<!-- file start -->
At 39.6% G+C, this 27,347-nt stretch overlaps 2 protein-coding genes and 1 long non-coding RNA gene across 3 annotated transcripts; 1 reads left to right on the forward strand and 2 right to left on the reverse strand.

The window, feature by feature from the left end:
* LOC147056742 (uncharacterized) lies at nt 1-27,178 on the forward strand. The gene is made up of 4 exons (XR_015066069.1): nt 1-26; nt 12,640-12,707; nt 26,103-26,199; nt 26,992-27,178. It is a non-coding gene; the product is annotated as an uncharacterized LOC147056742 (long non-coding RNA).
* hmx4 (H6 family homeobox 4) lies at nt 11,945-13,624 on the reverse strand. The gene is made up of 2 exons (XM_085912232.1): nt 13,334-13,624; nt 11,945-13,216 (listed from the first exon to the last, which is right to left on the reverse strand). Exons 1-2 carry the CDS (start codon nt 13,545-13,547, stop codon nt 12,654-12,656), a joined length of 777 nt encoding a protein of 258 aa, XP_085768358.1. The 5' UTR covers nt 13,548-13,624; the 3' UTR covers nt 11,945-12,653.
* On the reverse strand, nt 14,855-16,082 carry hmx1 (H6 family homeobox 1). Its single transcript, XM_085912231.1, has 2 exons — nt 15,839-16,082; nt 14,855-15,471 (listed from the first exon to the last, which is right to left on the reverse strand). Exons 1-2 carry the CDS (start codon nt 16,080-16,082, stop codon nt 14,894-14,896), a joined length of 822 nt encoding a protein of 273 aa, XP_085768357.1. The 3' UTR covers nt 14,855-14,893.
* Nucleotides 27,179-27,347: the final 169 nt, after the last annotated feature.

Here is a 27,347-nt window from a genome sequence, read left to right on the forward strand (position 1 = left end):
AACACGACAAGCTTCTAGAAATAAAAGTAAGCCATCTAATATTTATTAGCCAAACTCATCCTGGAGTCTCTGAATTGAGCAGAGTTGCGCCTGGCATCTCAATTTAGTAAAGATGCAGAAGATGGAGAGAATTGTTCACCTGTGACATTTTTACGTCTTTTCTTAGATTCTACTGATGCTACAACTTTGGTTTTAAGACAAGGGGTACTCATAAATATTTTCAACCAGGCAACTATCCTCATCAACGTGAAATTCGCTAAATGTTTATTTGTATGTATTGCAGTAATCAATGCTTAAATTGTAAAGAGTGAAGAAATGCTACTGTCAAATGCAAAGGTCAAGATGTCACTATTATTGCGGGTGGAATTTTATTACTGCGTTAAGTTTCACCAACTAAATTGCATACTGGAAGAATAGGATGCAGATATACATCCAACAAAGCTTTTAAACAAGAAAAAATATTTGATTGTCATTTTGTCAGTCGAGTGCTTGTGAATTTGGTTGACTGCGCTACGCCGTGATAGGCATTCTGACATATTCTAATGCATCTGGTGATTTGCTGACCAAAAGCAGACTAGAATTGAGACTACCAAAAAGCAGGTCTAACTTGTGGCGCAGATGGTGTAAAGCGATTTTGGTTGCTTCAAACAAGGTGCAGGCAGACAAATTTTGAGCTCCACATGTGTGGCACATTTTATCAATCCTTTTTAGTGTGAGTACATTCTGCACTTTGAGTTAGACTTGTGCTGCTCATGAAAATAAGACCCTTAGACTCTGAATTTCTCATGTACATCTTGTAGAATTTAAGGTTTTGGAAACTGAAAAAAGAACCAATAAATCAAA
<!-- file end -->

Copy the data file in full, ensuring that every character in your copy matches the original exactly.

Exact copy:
At 39.6% G+C, this 27,347-nt stretch overlaps 2 protein-coding genes and 1 long non-coding RNA gene across 3 annotated transcripts; 1 reads left to right on the forward strand and 2 right to left on the reverse strand.

The window, feature by feature from the left end:
* LOC147056742 (uncharacterized) lies at nt 1-27,178 on the forward strand. The gene is made up of 4 exons (XR_015066069.1): nt 1-26; nt 12,640-12,707; nt 26,103-26,199; nt 26,992-27,178. It is a non-coding gene; the product is annotated as an uncharacterized LOC147056742 (long non-coding RNA).
* hmx4 (H6 family homeobox 4) lies at nt 11,945-13,624 on the reverse strand. The gene is made up of 2 exons (XM_085912232.1): nt 13,334-13,624; nt 11,945-13,216 (listed from the first exon to the last, which is right to left on the reverse strand). Exons 1-2 carry the CDS (start codon nt 13,545-13,547, stop codon nt 12,654-12,656), a joined length of 777 nt encoding a protein of 258 aa, XP_085768358.1. The 5' UTR covers nt 13,548-13,624; the 3' UTR covers nt 11,945-12,653.
* On the reverse strand, nt 14,855-16,082 carry hmx1 (H6 family homeobox 1). Its single transcript, XM_085912231.1, has 2 exons — nt 15,839-16,082; nt 14,855-15,471 (listed from the first exon to the last, which is right to left on the reverse strand). Exons 1-2 carry the CDS (start codon nt 16,080-16,082, stop codon nt 14,894-14,896), a joined length of 822 nt encoding a protein of 273 aa, XP_085768357.1. The 3' UTR covers nt 14,855-14,893.
* Nucleotides 27,179-27,347: the final 169 nt, after the last annotated feature.

Here is a 27,347-nt window from a genome sequence, read left to right on the forward strand (position 1 = left end):
AACACGACAAGCTTCTAGAAATAAAAGTAAGCCATCTAATATTTATTAGCCAAACTCATCCTGGAGTCTCTGAATTGAGCAGAGTTGCGCCTGGCATCTCAATTTAGTAAAGATGCAGAAGATGGAGAGAATTGTTCACCTGTGACATTTTTACGTCTTTTCTTAGATTCTACTGATGCTACAACTTTGGTTTTAAGACAAGGGGTACTCATAAATATTTTCAACCAGGCAACTATCCTCATCAACGTGAAATTCGCTAAATGTTTATTTGTATGTATTGCAGTAATCAATGCTTAAATTGTAAAGAGTGAAGAAATGCTACTGTCAAATGCAAAGGTCAAGATGTCACTATTATTGCGGGTGGAATTTTATTACTGCGTTAAGTTTCACCAACTAAATTGCATACTGGAAGAATAGGATGCAGATATACATCCAACAAAGCTTTTAAACAAGAAAAAATATTTGATTGTCATTTTGTCAGTCGAGTGCTTGTGAATTTGGTTGACTGCGCTACGCCGTGATAGGCATTCTGACATATTCTAATGCATCTGGTGATTTGCTGACCAAAAGCAGACTAGAATTGAGACTACCAAAAAGCAGGTCTAACTTGTGGCGCAGATGGTGTAAAGCGATTTTGGTTGCTTCAAACAAGGTGCAGGCAGACAAATTTTGAGCTCCACATGTGTGGCACATTTTATCAATCCTTTTTAGTGTGAGTACATTCTGCACTTTGAGTTAGACTTGTGCTGCTCATGAAAATAAGACCCTTAGACTCTGAATTTCTCATGTACATCTTGTAGAATTTAAGGTTTTGGAAACTGAAAAAAGAACCAATAAATCAAA